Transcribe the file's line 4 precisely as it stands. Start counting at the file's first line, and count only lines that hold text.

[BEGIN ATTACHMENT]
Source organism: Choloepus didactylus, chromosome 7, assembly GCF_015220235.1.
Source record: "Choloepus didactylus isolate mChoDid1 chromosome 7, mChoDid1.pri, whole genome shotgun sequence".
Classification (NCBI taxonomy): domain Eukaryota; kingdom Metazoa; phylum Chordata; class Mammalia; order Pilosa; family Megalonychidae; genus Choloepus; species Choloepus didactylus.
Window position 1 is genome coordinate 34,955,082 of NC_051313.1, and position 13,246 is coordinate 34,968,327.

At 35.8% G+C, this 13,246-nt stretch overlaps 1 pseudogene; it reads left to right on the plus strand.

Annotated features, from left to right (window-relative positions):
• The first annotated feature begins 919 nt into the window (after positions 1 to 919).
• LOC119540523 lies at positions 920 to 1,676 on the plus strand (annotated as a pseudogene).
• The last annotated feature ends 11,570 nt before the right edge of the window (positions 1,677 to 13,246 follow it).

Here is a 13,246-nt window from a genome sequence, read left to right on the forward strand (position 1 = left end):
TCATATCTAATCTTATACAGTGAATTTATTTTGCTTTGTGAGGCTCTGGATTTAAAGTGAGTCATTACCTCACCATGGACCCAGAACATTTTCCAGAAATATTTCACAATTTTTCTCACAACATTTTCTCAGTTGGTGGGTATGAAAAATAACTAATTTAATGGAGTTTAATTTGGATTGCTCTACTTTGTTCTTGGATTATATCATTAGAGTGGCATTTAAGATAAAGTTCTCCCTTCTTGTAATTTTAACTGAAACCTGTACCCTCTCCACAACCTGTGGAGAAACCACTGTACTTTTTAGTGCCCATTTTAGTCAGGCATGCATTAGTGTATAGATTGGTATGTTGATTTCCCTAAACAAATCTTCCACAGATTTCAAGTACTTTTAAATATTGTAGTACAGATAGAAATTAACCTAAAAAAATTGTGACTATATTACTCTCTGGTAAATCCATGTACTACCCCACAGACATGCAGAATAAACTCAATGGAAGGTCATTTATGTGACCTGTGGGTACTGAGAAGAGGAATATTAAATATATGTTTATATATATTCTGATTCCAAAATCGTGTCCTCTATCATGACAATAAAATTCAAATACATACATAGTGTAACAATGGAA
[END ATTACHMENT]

Window position 1 is genome coordinate 34,955,082 of NC_051313.1, and position 13,246 is coordinate 34,968,327.